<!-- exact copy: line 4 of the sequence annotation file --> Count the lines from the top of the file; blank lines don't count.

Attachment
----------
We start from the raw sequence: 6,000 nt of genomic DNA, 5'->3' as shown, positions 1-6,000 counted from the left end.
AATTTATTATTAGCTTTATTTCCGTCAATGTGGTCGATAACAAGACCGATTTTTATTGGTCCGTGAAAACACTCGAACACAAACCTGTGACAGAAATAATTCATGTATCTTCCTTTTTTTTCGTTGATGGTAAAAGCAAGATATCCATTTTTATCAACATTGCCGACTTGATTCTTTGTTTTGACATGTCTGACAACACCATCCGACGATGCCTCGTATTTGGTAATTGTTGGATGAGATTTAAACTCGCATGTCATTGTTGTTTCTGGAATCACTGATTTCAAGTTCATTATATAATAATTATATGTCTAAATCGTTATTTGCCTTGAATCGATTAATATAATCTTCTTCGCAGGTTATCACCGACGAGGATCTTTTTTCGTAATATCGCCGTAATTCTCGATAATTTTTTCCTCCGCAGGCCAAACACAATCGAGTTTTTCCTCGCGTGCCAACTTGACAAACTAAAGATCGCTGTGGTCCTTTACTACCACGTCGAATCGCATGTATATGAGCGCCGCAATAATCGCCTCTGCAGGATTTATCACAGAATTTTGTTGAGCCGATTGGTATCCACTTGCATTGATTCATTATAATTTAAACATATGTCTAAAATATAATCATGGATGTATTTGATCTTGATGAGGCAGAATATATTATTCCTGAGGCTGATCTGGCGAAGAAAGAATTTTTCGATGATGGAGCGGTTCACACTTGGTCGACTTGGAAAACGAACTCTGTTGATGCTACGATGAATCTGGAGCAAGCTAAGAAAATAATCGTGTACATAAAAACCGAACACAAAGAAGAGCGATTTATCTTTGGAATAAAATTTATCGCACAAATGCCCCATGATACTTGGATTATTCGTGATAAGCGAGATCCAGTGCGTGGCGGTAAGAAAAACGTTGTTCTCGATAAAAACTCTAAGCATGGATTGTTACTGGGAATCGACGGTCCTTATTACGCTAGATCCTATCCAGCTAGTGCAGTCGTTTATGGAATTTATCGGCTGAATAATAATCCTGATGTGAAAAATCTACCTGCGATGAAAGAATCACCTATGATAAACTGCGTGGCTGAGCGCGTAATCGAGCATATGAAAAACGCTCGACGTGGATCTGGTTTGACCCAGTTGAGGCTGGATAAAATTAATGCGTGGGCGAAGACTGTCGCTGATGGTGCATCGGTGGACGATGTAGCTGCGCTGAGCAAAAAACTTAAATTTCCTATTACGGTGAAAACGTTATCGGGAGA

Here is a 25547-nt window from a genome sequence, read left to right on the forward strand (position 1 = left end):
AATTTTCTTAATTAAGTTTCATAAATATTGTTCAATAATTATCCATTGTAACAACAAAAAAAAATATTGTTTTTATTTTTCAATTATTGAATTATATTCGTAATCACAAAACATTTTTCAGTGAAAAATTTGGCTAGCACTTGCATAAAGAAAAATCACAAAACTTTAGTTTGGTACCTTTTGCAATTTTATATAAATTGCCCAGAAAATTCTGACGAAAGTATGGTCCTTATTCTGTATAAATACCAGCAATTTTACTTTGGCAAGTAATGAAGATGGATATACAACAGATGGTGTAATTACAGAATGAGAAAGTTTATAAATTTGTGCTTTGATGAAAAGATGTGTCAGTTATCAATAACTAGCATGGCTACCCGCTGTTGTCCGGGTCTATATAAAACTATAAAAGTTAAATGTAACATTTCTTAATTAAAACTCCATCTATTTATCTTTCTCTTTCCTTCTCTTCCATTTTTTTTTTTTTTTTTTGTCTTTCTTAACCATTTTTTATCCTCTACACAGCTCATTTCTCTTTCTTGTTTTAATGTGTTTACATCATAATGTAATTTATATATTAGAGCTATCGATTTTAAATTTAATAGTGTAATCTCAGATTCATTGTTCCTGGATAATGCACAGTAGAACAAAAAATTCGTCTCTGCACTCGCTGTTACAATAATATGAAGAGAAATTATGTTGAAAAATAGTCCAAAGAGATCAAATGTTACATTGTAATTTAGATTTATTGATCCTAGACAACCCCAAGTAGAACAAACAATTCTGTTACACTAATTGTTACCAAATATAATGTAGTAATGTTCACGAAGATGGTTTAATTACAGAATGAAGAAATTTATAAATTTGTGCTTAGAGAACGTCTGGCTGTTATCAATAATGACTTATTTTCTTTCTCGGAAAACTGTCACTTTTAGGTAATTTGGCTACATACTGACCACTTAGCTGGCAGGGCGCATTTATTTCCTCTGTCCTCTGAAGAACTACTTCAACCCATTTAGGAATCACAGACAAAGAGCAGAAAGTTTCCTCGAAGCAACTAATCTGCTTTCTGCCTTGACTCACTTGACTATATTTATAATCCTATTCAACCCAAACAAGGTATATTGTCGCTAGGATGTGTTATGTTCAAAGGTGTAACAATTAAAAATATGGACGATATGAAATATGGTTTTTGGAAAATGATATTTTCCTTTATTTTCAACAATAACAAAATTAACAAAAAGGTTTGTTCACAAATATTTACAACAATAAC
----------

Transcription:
AATTTTCTTAATTAAGTTTCATAAATATTGTTCAATAATTATCCATTGTAACAACAAAAAAAAATATTGTTTTTATTTTTCAATTATTGAATTATATTCGTAATCACAAAACATTTTTCAGTGAAAAATTTGGCTAGCACTTGCATAAAGAAAAATCACAAAACTTTAGTTTGGTACCTTTTGCAATTTTATATAAATTGCCCAGAAAATTCTGACGAAAGTATGGTCCTTATTCTGTATAAATACCAGCAATTTTACTTTGGCAAGTAATGAAGATGGATATACAACAGATGGTGTAATTACAGAATGAGAAAGTTTATAAATTTGTGCTTTGATGAAAAGATGTGTCAGTTATCAATAACTAGCATGGCTACCCGCTGTTGTCCGGGTCTATATAAAACTATAAAAGTTAAATGTAACATTTCTTAATTAAAACTCCATCTATTTATCTTTCTCTTTCCTTCTCTTCCATTTTTTTTTTTTTTTTTTGTCTTTCTTAACCATTTTTTATCCTCTACACAGCTCATTTCTCTTTCTTGTTTTAATGTGTTTACATCATAATGTAATTTATATATTAGAGCTATCGATTTTAAATTTAATAGTGTAATCTCAGATTCATTGTTCCTGGATAATGCACAGTAGAACAAAAAATTCGTCTCTGCACTCGCTGTTACAATAATATGAAGAGAAATTATGTTGAAAAATAGTCCAAAGAGATCAAATGTTACATTGTAATTTAGATTTATTGATCCTAGACAACCCCAAGTAGAACAAACAATTCTGTTACACTAATTGTTACCAAATATAATGTAGTAATGTTCACGAAGATGGTTTAATTACAGAATGAAGAAATTTATAAATTTGTGCTTAGAGAACGTCTGGCTGTTATCAATAATGACTTATTTTCTTTCTCGGAAAACTGTCACTTTTAGGTAATTTGGCTACATACTGACCACTTAGCTGGCAGGGCGCATTTATTTCCTCTGTCCTCTGAAGAACTACTTCAACCCATTTAGGAATCACAGACAAAGAGCAGAAAGTTTCCTCGAAGCAACTAATCTGCTTTCTGCCTTGACTCACTTGACTATATTTATAATCCTATTCAACCCAAACAAGGTATATTGTCGCTAGGATGTGTTATGTTCAAAGGTGTAACAATTAAAAATATGGACGATATGAAATATGGTTTTTGGAAAATGATATTTTCCTTTATTTTCAACAATAACAAAATTAACAAAAAGGTTTGTTCACAAATATTTACAACAATAAC